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# 2 Rings

## 2 Rings

Two very special circles are on the floor:

Very special because they can get bigger or smaller - as you like.

So you might like them to be like this:

Maybe you like things small - so you would have:

I'd like the blue one to grow:

Whoa! That looks different.

The Red is inside the Blue.

So the Red and the Blue can grow - just as you like.

We've seen the Red INSIDE the Blue.

Can we change things so that we might use other words like:

Have a go. Send us some pictures of what you do - we'd love to see them.

If you enjoyed this problem, you might like to try 3 Rings .

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Age 5 to 7

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Two very special circles are on the floor:

Very special because they can get bigger or smaller - as you like.

So you might like them to be like this:

Maybe you like things small - so you would have:

I'd like the blue one to grow:

Whoa! That looks different.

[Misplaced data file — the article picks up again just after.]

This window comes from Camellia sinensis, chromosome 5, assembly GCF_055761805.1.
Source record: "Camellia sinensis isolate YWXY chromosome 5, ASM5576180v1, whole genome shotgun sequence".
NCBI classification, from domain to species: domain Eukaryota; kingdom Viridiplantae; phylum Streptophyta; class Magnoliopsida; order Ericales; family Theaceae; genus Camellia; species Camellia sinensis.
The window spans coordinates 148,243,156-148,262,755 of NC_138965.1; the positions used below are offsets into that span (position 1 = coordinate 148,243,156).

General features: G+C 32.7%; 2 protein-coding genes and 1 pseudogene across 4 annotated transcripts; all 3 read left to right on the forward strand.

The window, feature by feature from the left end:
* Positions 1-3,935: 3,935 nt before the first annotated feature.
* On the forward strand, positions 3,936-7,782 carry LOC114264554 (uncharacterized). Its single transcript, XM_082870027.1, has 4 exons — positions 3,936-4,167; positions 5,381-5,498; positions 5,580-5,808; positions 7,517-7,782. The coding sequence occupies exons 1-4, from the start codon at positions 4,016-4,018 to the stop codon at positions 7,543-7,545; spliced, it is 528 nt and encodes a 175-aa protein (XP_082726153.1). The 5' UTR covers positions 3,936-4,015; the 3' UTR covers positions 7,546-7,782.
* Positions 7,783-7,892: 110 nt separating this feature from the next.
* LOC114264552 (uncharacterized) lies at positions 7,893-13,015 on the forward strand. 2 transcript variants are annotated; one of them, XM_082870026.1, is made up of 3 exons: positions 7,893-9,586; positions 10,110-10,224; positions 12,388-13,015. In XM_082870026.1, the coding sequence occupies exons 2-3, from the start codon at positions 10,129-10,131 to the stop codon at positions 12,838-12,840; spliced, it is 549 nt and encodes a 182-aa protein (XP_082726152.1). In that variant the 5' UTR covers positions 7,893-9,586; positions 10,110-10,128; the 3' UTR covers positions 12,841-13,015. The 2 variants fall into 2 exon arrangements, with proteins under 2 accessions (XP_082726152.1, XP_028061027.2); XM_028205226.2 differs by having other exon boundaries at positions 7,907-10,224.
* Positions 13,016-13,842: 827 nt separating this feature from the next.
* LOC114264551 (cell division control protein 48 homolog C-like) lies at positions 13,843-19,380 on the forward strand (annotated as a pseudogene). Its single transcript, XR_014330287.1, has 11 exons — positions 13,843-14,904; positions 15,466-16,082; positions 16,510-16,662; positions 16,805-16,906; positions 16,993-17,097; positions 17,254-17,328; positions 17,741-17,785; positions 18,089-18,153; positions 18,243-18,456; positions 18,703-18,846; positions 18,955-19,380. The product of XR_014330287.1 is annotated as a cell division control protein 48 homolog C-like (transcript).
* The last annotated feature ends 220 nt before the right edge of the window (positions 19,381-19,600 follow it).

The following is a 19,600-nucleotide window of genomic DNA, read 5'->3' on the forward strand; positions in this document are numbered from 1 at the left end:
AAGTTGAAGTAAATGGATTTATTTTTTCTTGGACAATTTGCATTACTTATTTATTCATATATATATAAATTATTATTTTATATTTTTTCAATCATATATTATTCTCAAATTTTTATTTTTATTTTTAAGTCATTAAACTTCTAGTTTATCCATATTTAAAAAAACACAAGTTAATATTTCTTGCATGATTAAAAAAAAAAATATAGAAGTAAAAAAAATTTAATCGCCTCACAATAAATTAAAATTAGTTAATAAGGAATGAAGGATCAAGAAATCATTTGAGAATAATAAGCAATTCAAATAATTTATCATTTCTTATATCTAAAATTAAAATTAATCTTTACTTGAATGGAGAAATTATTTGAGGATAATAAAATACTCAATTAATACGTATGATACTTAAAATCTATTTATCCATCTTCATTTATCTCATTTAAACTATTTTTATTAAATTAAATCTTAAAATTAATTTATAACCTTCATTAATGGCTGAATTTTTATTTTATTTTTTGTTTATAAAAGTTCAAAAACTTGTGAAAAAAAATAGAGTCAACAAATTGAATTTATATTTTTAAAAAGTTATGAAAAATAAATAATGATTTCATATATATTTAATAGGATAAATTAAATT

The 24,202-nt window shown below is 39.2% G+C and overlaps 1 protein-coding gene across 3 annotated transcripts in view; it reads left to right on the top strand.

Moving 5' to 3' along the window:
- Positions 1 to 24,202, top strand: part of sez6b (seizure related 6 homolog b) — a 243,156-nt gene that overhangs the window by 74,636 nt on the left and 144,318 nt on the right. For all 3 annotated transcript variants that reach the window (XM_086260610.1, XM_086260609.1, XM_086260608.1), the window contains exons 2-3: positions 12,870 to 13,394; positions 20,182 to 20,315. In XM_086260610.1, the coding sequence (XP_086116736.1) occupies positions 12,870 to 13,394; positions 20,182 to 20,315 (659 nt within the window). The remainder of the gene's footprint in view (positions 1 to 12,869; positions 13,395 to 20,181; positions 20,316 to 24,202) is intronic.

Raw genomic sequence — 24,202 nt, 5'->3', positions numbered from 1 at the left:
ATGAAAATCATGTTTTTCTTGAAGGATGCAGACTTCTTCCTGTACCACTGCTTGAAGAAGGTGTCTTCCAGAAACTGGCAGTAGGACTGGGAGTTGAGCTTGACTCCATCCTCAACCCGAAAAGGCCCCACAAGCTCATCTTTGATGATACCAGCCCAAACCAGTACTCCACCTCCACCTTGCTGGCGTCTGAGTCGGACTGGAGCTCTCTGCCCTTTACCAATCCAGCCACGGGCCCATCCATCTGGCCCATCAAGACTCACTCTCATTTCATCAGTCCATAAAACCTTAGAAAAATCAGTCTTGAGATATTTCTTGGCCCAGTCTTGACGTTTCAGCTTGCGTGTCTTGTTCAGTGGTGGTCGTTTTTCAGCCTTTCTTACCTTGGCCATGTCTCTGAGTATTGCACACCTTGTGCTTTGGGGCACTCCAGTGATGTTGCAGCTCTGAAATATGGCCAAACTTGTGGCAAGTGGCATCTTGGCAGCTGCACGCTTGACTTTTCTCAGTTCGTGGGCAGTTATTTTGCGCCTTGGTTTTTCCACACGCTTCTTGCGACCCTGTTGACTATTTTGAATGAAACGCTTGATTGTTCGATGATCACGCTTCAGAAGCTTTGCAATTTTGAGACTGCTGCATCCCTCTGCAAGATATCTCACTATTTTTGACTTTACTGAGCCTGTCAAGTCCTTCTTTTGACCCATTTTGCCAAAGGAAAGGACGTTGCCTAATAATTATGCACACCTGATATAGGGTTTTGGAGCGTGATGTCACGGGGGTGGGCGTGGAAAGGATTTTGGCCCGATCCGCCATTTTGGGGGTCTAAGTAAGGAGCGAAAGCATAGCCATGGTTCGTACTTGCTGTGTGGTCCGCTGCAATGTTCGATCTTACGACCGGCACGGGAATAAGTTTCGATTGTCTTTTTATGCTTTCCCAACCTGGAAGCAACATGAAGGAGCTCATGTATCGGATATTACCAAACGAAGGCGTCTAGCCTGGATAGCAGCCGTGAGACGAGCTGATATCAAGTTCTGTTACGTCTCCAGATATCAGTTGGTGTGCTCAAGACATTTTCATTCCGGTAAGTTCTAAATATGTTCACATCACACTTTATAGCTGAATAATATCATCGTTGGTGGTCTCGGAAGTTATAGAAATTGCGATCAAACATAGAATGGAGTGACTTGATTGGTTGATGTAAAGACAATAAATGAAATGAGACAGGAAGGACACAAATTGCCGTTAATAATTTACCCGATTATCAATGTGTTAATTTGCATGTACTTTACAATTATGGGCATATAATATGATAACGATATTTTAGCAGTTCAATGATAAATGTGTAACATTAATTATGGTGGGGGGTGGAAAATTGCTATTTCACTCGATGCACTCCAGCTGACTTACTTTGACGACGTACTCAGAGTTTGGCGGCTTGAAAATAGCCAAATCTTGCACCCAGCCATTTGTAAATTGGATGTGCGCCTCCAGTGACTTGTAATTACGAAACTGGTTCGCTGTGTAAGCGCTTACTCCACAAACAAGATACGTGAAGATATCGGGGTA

The Red is inside the Blue.

So the Red and the Blue can grow - just as you like.

We've seen the Red INSIDE the Blue.

Can we change things so that we might use other words like:

TOUCHING?

OVERLAPPING?

OUTSIDE?

Have a go. Send us some pictures of what you do - we'd love to see them.

If you enjoyed this problem, you might like to try 3 Rings .

This problem provides a great environment in which to discuss the meaning of words related to position, for example touching, overlapping (some children have added "underlapping"), inside and outside.

You may decide to use real rings (perhaps wooden or plastic), or you could ask children to make some rings as part of the task, maybe out of pipe cleaners.

You could introduce the task in a large space outside, or in the school hall, using P.E. hoops, for example. You could lay out two hoops and ask the children to describe what they see. By asking a child to place two hoops in a different way, and talking about this as well, you will begin to build up useful vocabulary. You can then set children off on investigating other ways. You may need to
address how they are keeping track of the different combinations - perhaps they could draw each, or there may be enough equipment to keep each one once it is made.

As a plenary, you could invite a pair of children to describe an arrangement and encourage everyone else to try to draw or make it.

What could you do if one of your rings was bigger/smaller?

How would you describe the two rings?

Questions could well arise in a discussion about these sets of two pairs, for example, and whether any are the same or different, and why.

Take the pupils onto the activity 3 Rings.

Andrew decorated 20 biscuits to take to a party. He lined them up and put icing on every second biscuit and different decorations on other biscuits. How many biscuits weren't decorated?